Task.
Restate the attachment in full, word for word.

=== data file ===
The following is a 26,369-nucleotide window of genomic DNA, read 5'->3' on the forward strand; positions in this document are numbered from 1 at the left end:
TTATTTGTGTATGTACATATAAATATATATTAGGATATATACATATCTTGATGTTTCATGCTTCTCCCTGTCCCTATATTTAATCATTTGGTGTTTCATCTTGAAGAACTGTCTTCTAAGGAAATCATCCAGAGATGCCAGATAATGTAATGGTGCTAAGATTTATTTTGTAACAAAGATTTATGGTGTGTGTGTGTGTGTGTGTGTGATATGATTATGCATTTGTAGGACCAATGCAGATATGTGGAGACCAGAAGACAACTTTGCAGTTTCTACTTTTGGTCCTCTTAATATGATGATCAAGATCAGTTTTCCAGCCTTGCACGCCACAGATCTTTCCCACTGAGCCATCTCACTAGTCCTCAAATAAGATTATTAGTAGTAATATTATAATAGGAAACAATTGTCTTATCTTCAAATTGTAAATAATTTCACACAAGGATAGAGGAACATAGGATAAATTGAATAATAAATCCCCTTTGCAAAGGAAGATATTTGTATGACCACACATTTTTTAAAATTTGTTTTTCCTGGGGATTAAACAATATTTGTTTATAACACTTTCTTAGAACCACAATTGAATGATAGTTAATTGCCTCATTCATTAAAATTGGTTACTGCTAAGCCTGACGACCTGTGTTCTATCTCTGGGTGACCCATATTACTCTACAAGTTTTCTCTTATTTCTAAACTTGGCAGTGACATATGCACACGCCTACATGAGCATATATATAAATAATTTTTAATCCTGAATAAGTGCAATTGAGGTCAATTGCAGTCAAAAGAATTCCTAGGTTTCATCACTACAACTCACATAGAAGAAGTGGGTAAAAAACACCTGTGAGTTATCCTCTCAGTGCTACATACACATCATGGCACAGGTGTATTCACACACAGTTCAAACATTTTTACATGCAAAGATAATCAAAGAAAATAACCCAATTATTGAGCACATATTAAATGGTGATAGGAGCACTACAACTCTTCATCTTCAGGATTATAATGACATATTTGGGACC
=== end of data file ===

The following is a 26,369-nucleotide window of genomic DNA, read 5'->3' on the forward strand; positions in this document are numbered from 1 at the left end:
TTATTTGTGTATGTACATATAAATATATATTAGGATATATACATATCTTGATGTTTCATGCTTCTCCCTGTCCCTATATTTAATCATTTGGTGTTTCATCTTGAAGAACTGTCTTCTAAGGAAATCATCCAGAGATGCCAGATAATGTAATGGTGCTAAGATTTATTTTGTAACAAAGATTTATGGTGTGTGTGTGTGTGTGTGTGTGATATGATTATGCATTTGTAGGACCAATGCAGATATGTGGAGACCAGAAGACAACTTTGCAGTTTCTACTTTTGGTCCTCTTAATATGATGATCAAGATCAGTTTTCCAGCCTTGCACGCCACAGATCTTTCCCACTGAGCCATCTCACTAGTCCTCAAATAAGATTATTAGTAGTAATATTATAATAGGAAACAATTGTCTTATCTTCAAATTGTAAATAATTTCACACAAGGATAGAGGAACATAGGATAAATTGAATAATAAATCCCCTTTGCAAAGGAAGATATTTGTATGACCACACATTTTTTAAAATTTGTTTTTCCTGGGGATTAAACAATATTTGTTTATAACACTTTCTTAGAACCACAATTGAATGATAGTTAATTGCCTCATTCATTAAAATTGGTTACTGCTAAGCCTGACGACCTGTGTTCTATCTCTGGGTGACCCATATTACTCTACAAGTTTTCTCTTATTTCTAAACTTGGCAGTGACATATGCACACGCCTACATGAGCATATATATAAATAATTTTTAATCCTGAATAAGTGCAATTGAGGTCAATTGCAGTCAAAAGAATTCCTAGGTTTCATCACTACAACTCACATAGAAGAAGTGGGTAAAAAACACCTGTGAGTTATCCTCTCAGTGCTACATACACATCATGGCACAGGTGTATTCACACACAGTTCAAACATTTTTACATGCAAAGATAATCAAAGAAAATAACCCAATTATTGAGCACATATTAAATGGTGATAGGAGCACTACAACTCTTCATCTTCAGGATTATAATGACATATTTGGGACC